MA cannot be used for comparison or HI (5.00 / 3) (#49)
    by Prabhata on Sun Apr 20, 2008 at 01:34:55 AM EST
    These two states are part of the whole and must work within a failed system.  One must use Europe or Canada to make a reasonable comparison, and every study shows that dollar for dollar, those countries get better care for less money.

    The Swiss have (5.00 / 4) (#56)
    by facta non verba on Sun Apr 20, 2008 at 03:24:11 AM EST
    no complaints and their system was similar to ours, insurance through employers. Now they have a new system with universal coverage and negotiated Rx prices nationally and they have cut costs by 40%. Go see the Frontline programme from this week.

    If the Swiss can do it, why can't we? If every other major industrialized nation has free and universal health care why can't we?


    Experts actually do agree. (5.00 / 1) (#70)
    by rooge04 on Sun Apr 20, 2008 at 08:56:32 AM EST
    Top economist on NPR explained this the other day in an extremely detailed manner.  Mandates are better simply because they cover everyone and WJC explains it correctly.  And Hillary has very specifically said she'd roll back the $60B BUsh tax cuts to pay for it.    If you actually DO look at the two plans, her's makes sense, covers most Americans and makes economic sense.   Not to mention that Bill isn't exactly a fool with the economy.   And Obama?? He continues to use right-wing talking points about mandates and fees to attack Clinton.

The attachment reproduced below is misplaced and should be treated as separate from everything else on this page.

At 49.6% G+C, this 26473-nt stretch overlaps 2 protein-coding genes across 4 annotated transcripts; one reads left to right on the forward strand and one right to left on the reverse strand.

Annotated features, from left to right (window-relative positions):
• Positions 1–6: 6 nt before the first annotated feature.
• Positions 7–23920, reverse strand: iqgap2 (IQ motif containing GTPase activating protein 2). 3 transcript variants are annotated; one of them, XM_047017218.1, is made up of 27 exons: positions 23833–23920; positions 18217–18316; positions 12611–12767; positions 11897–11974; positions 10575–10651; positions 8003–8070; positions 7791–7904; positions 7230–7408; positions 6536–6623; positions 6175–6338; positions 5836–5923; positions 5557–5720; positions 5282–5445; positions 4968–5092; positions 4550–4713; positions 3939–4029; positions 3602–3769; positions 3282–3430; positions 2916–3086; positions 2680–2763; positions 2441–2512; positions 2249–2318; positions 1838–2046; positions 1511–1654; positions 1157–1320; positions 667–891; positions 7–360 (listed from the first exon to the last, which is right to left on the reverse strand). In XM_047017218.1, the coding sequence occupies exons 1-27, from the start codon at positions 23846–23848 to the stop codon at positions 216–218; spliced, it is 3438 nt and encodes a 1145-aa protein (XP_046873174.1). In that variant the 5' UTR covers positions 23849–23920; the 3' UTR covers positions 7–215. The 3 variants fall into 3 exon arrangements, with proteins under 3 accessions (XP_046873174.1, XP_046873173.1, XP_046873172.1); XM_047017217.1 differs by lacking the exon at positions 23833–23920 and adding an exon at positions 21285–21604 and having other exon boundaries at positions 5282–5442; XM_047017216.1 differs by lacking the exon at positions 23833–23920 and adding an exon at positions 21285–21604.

I should have left this (3.00 / 1) (#29)
    by 1jpb on Sun Apr 20, 2008 at 12:03:01 AM EST
    link:  The Social Security problem will be affecting the budget fairly soon.

    No more comments from me, today.


    I used to be anxious (5.00 / 6) (#9)
    by shoephone on Sat Apr 19, 2008 at 10:18:30 PM EST
    about the "mandates" policy until I learned more and realized there is simply no way to get universality unless we create the biggest risk pool possible in order to bring costs down. Even Jim McDermott, an ultra-liberal who was diametrically opposed to HRC's vote for the AUMF, said in a newspaper interview two days before our caucuses that he prefers her health care plan to Obama's. Believe me, the Obama supporters at my caucus did not enjoy hearing that.